Original Apple II

Digital Vision's very first product. Developed in Dave & Vi's spare bedroom (see Inception) for the Apple II computer. The prototype was made on a perforated breadboard using component sockets connected together with wire-wrap. For production, a printed circuit board was laid out using a hand-taping method.

ComputerEyes was a slow-scan video capture device and took several seconds to complete a scan. Instead of capturing the entire image in one video field (1/60 second), samples were taken one per scan line, so that only one column of pixels was captured each field, starting on the left. Then the sample point was shifted a little to the right and another column was captured. This continued from left to right until the entire image had been scanned. So to capture an image that was 320 pixels wide (the Apple's display resolution) required nearly six (320 x 1/60) seconds. This meant that the subject in front of the video camera had to be relatively stationary, or a paused VCR had to be used as the video source.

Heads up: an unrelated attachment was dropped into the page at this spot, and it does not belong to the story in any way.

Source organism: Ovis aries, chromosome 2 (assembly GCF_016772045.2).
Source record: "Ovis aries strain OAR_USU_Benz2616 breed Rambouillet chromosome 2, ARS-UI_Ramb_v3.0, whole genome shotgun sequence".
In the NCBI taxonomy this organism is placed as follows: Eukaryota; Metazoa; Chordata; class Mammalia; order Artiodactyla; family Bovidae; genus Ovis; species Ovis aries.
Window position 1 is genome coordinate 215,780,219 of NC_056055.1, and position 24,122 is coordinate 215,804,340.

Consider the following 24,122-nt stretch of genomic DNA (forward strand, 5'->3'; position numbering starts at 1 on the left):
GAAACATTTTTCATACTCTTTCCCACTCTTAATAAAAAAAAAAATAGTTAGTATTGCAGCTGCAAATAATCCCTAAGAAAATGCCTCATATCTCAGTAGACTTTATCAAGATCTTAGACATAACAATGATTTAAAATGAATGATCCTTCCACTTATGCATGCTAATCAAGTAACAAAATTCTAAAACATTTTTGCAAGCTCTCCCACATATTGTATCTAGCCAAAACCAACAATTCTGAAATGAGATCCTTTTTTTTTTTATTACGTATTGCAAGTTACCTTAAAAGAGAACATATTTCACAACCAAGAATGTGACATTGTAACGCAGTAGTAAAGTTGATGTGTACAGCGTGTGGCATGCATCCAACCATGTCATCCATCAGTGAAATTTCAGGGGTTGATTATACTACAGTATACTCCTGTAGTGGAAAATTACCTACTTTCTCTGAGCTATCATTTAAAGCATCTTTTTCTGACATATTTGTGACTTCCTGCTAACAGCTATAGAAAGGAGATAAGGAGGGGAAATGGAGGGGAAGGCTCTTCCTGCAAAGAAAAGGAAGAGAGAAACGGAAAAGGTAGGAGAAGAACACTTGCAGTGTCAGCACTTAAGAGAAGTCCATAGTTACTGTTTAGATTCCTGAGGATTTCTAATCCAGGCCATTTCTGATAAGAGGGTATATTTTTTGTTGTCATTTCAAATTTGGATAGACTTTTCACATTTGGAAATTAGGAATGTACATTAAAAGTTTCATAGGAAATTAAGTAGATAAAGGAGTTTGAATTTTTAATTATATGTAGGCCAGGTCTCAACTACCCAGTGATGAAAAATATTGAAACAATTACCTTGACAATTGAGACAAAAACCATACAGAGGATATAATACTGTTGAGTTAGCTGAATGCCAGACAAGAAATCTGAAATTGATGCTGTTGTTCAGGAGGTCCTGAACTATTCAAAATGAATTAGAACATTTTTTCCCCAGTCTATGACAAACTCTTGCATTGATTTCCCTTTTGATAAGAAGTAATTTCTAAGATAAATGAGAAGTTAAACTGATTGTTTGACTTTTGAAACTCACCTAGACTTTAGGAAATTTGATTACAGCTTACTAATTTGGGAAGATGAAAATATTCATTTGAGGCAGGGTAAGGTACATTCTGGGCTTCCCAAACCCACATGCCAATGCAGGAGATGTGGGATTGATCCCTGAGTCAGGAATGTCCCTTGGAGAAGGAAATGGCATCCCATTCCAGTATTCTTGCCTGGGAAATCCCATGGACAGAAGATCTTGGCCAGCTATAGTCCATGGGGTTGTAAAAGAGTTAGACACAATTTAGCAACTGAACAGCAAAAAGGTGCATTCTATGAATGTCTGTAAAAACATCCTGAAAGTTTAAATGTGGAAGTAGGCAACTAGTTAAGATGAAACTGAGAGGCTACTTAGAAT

This approach allowed a small number of inexpensive components to be used in the design, making the product affordable to the masses. Putting the burden of the task on the software, tightly-coded machine language software was written to detect the video vertical and horizontal sync, cause samples to be taken, read them into the computer, and store them away in the Apple II's graphics memory. Even though it was a slow-scan capture device, it was all an Apple II could do to keep up with the task!

The original ComputerEyes captured strictly black-and-white images — no shades of gray (and certainly no color!). There was a Brightness knob that controlled the threshold, so that parts of the image would be white and others black. Before it went into production, the design was enhanced so that eight shades of gray could be captured by performing eight successive scans at different threshold levels (yes, it took 48 seconds!). But this resulted in a better image than the Apple II could even display. That is, until later generations of computers (and ComputerEyes) came along .................

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